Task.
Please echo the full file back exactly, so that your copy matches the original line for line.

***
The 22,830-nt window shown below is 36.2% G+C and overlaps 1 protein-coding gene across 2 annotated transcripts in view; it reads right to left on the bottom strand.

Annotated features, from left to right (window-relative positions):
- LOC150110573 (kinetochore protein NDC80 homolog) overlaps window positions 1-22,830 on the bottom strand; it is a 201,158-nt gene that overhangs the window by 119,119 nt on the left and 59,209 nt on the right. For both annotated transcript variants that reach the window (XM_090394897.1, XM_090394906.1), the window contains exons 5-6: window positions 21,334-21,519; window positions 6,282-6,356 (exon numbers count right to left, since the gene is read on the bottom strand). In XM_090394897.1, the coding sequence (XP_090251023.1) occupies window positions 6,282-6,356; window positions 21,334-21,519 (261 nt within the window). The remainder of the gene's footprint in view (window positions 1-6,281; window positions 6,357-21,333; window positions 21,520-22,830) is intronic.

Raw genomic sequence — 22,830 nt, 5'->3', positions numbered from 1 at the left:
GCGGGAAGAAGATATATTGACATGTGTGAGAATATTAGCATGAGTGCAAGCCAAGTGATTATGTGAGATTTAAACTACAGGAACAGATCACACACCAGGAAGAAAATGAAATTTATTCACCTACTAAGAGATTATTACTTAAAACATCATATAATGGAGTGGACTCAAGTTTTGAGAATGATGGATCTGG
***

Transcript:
The 22,830-nt window shown below is 36.2% G+C and overlaps 1 protein-coding gene across 2 annotated transcripts in view; it reads right to left on the bottom strand.

Annotated features, from left to right (window-relative positions):
- LOC150110573 (kinetochore protein NDC80 homolog) overlaps window positions 1-22,830 on the bottom strand; it is a 201,158-nt gene that overhangs the window by 119,119 nt on the left and 59,209 nt on the right. For both annotated transcript variants that reach the window (XM_090394897.1, XM_090394906.1), the window contains exons 5-6: window positions 21,334-21,519; window positions 6,282-6,356 (exon numbers count right to left, since the gene is read on the bottom strand). In XM_090394897.1, the coding sequence (XP_090251023.1) occupies window positions 6,282-6,356; window positions 21,334-21,519 (261 nt within the window). The remainder of the gene's footprint in view (window positions 1-6,281; window positions 6,357-21,333; window positions 21,520-22,830) is intronic.

Raw genomic sequence — 22,830 nt, 5'->3', positions numbered from 1 at the left:
GCGGGAAGAAGATATATTGACATGTGTGAGAATATTAGCATGAGTGCAAGCCAAGTGATTATGTGAGATTTAAACTACAGGAACAGATCACACACCAGGAAGAAAATGAAATTTATTCACCTACTAAGAGATTATTACTTAAAACATCATATAATGGAGTGGACTCAAGTTTTGAGAATGATGGATCTGG